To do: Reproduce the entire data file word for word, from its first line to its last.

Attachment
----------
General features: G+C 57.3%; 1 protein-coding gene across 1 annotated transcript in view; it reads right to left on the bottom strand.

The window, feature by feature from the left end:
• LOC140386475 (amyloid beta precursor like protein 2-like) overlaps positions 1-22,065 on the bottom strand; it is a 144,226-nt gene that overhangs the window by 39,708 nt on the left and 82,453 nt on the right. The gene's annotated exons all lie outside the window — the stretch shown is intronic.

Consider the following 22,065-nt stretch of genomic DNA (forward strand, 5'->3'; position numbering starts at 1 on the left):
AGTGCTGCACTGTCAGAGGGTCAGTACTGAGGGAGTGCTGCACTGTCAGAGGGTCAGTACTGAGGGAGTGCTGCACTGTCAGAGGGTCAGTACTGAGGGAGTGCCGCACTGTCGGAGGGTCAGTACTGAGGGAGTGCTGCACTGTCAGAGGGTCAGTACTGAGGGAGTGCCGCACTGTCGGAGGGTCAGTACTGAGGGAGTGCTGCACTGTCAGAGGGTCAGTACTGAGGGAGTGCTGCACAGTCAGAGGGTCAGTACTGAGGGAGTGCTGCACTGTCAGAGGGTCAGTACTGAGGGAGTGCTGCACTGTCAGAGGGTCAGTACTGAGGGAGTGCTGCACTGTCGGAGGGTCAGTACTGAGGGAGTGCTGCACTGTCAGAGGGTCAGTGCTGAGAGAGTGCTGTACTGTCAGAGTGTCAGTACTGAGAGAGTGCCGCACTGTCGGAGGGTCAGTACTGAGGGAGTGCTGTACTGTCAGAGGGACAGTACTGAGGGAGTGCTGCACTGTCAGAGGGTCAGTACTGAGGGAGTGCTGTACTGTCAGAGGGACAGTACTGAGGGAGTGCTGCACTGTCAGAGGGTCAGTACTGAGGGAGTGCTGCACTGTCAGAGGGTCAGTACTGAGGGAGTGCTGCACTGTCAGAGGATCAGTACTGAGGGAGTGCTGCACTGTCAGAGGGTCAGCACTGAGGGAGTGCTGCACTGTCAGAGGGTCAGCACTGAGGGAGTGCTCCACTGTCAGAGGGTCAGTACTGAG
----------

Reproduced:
General features: G+C 57.3%; 1 protein-coding gene across 1 annotated transcript in view; it reads right to left on the bottom strand.

The window, feature by feature from the left end:
• LOC140386475 (amyloid beta precursor like protein 2-like) overlaps positions 1-22,065 on the bottom strand; it is a 144,226-nt gene that overhangs the window by 39,708 nt on the left and 82,453 nt on the right. The gene's annotated exons all lie outside the window — the stretch shown is intronic.

Consider the following 22,065-nt stretch of genomic DNA (forward strand, 5'->3'; position numbering starts at 1 on the left):
AGTGCTGCACTGTCAGAGGGTCAGTACTGAGGGAGTGCTGCACTGTCAGAGGGTCAGTACTGAGGGAGTGCTGCACTGTCAGAGGGTCAGTACTGAGGGAGTGCCGCACTGTCGGAGGGTCAGTACTGAGGGAGTGCTGCACTGTCAGAGGGTCAGTACTGAGGGAGTGCCGCACTGTCGGAGGGTCAGTACTGAGGGAGTGCTGCACTGTCAGAGGGTCAGTACTGAGGGAGTGCTGCACAGTCAGAGGGTCAGTACTGAGGGAGTGCTGCACTGTCAGAGGGTCAGTACTGAGGGAGTGCTGCACTGTCAGAGGGTCAGTACTGAGGGAGTGCTGCACTGTCGGAGGGTCAGTACTGAGGGAGTGCTGCACTGTCAGAGGGTCAGTGCTGAGAGAGTGCTGTACTGTCAGAGTGTCAGTACTGAGAGAGTGCCGCACTGTCGGAGGGTCAGTACTGAGGGAGTGCTGTACTGTCAGAGGGACAGTACTGAGGGAGTGCTGCACTGTCAGAGGGTCAGTACTGAGGGAGTGCTGTACTGTCAGAGGGACAGTACTGAGGGAGTGCTGCACTGTCAGAGGGTCAGTACTGAGGGAGTGCTGCACTGTCAGAGGGTCAGTACTGAGGGAGTGCTGCACTGTCAGAGGATCAGTACTGAGGGAGTGCTGCACTGTCAGAGGGTCAGCACTGAGGGAGTGCTGCACTGTCAGAGGGTCAGCACTGAGGGAGTGCTCCACTGTCAGAGGGTCAGTACTGAG